The admonition to taxi drivers by Finance Minister Colm Imbert that they would be "unpatriotic" if they were to raise their fares was a very harsh statement to make to anyone who runs a business. The President of the Route 2 (Red Band) Maxi Taxi Association, Linus Phillip, responded as follows to the minister's fuel price increase after his association met on the issue:
"I think commuters can rest assured at this time that there is no plan to increase the fares on Route 2. However, the association will closely monitor where the business sector is going to go with the increase but if they start increasing costs on us we will have no other choice." (Guardian, April 13, 2016, p A7).
In the fuel sector, the real patriots must be the petroleum dealers themselves who operate gas stations across the country. The reality is that these dealers have seen their profit margins evaporate. When super gas was at $2.70 per litre up to last October, their profit margin was 17 cents on every litre sold. When the minister raised the price to $3.11 per litre, their profit margin remained at 17 cents on every litre sold. Two Fridays ago, he raised the price to $3.58 per litre and the profit margin for the dealers remained at 17 cents per litre.
That is a very large decline in their actual profit margin (from 17 cents out of $2.70 to 17 cents out of $3.58) in a business that does not have the luxury of adjusting profit margins to suit price increases owing to the existence of state control of the pricing of fuel. Added to that, the dealers also have a 0.9 per cent business levy to pay which puts their slim profit margin under further pressure. Additional pressure on the same profit margin will also come whenever a customer uses a credit or debit card as there are handling charges involved.
It is quite possible that many gas stations may have to reduce their opening and closing hours in order to eliminate operating different shifts because this will become more of a labour issue owing to the fact that jobs are involved alongside very slim profit margins.
The reality is that the country is not going to come anywhere near to the free-market style of operation of gas stations in other countries where the price can fluctuate between one day and the next. That would require a lurch in the direction of removing the duopoly of gas stations that is currently confined to NP and Unipet to allow other private sector providers into the marketplace. Also, it would be necessary to have another provider competing with Petrotrin as an alternative source supplier of fuel to the marketplace for real price competition to take place.
We are nowhere near that kind of free-market thinking, yet the whole fuel subsidy debate is being couched in a manner that would suggest that once we remove the subsidy then the forces of the marketplace will take over. That is not true. How it should work is that when the price of oil goes down, so too will the cost of fuel at the pump and when the price of oil goes up, so too will the cost of fuel at the pump. What we have is the minister fixing the price of gas at the pump, full stop.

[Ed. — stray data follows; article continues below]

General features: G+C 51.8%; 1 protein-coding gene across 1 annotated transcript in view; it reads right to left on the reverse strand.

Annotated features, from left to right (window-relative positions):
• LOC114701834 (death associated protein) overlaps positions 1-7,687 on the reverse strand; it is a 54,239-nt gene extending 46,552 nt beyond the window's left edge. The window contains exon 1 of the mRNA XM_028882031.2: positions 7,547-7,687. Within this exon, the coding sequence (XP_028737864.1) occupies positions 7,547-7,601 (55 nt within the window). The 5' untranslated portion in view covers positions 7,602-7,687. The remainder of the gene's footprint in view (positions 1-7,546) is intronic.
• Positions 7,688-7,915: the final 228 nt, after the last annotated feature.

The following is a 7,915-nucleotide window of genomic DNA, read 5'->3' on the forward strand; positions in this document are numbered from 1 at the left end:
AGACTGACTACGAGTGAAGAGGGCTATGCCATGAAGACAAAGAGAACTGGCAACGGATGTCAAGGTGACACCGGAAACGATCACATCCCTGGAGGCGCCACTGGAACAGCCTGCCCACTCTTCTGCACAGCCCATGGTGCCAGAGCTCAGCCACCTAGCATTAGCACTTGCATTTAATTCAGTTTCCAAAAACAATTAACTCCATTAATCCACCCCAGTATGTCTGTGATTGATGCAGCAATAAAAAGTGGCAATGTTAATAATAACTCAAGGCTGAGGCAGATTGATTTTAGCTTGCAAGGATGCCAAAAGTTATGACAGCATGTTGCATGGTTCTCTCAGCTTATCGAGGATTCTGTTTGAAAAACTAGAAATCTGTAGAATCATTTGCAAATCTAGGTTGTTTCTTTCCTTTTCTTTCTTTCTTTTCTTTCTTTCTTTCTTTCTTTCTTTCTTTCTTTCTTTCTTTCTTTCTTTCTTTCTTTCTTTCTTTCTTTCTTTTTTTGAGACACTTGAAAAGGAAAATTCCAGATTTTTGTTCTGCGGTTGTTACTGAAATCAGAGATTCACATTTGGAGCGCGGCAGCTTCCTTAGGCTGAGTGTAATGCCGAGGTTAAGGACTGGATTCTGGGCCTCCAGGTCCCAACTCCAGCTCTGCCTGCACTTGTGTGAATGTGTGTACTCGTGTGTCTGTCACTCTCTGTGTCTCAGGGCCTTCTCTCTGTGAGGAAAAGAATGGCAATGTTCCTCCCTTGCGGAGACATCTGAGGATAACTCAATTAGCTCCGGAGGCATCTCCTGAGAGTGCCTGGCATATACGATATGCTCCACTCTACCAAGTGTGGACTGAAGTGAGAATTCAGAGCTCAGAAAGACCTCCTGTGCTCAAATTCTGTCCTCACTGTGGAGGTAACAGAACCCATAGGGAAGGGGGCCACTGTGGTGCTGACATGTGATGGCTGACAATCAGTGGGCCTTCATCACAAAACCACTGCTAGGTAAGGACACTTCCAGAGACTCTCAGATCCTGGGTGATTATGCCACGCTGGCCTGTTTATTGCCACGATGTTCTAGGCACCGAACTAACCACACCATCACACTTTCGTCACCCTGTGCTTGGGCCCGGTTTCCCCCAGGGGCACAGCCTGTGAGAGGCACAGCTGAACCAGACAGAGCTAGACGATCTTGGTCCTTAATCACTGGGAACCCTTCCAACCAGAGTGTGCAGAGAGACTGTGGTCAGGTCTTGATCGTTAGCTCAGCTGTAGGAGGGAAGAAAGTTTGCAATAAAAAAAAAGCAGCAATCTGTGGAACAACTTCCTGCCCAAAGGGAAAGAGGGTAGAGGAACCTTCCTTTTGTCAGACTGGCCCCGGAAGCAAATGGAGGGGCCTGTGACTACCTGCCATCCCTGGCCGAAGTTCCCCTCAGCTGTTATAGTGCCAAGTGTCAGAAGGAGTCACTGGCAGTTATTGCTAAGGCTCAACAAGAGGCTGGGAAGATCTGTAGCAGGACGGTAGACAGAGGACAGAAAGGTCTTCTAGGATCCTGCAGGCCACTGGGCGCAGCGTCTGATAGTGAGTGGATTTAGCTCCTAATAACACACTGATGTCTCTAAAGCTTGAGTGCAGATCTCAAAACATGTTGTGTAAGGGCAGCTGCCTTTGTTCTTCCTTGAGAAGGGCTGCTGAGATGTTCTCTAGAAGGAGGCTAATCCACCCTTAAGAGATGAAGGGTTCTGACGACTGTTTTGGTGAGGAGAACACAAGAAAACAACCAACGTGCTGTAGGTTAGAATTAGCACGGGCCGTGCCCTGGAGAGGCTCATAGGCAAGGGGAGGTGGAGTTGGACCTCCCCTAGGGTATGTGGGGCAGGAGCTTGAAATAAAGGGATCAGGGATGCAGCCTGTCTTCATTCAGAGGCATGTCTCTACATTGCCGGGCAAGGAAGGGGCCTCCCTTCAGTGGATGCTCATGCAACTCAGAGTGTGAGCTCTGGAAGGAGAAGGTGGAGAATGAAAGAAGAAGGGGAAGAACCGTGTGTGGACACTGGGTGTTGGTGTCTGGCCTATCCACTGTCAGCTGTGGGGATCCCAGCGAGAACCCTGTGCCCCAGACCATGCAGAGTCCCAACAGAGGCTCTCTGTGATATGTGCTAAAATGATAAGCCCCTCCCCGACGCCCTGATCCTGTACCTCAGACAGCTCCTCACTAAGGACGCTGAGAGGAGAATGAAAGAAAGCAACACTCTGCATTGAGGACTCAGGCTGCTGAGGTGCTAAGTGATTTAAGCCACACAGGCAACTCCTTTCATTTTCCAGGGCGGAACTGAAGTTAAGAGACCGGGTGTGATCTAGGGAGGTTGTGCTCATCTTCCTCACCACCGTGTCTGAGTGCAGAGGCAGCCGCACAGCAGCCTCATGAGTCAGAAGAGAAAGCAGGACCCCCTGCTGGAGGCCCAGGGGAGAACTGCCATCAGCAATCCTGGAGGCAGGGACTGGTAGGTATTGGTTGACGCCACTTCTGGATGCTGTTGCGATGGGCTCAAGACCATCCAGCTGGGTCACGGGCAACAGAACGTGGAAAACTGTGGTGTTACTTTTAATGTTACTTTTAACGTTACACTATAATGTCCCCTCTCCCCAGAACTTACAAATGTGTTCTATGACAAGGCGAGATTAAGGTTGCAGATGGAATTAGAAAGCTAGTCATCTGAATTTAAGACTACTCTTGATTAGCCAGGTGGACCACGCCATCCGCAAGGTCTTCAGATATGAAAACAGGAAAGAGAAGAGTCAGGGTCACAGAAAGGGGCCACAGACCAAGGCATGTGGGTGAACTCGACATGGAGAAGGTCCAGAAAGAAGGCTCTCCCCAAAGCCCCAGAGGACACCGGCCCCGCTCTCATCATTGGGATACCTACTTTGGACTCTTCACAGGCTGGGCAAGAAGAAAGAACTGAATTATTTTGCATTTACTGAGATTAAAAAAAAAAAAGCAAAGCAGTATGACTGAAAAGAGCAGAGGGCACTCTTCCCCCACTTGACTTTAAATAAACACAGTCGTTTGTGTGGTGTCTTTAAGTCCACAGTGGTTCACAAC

The minister stated that the paradigm has changed and these are different times. Unfortunately, there has been no philosophical position articulated that can guide the nation. Are we using a free-market approach, a state-control approach, a mixed-market approach or a make-it-up-as you go approach?
There are divisions inside of the Economic Advisory Board led by Dr Terrence Farrell which are apparent on the outside when one listens to the public commentaries of trade unionist/politician David Abdulah who is also a member of the same board. Abdulah's latest comment on the measures announced by Finance Minister Colm Imbert was:
"There has been no significant–if any at all–consultation or engagement of citizens, or of stakeholders with respect to the state of the economy and proposals going forward...We do not count individual conversations a minister or prime minister may have had with a businessman or representatives of a firm as representing proper consultation or stakeholder engagement." (Guardian, April 11, 2016, p A7).
As if that evidence of division was not enough, the philosophical contrast between himself and Imbert's policy of divestment was best observed in the same article:
"Everything is wrong with the sale of Clico and with the sale of Republic Bank and therefore we are opposing it and the MSJ will campaign strenuously against that sale."
Imbert announced that the shares in these companies will be vested in the State before they are put on the open market for sale. In the interest of transparency and good corporate governance, all of the directors of these companies should be required to declare their assets and liabilities to the Integrity Commission before the sale because these entities would have become state enterprises.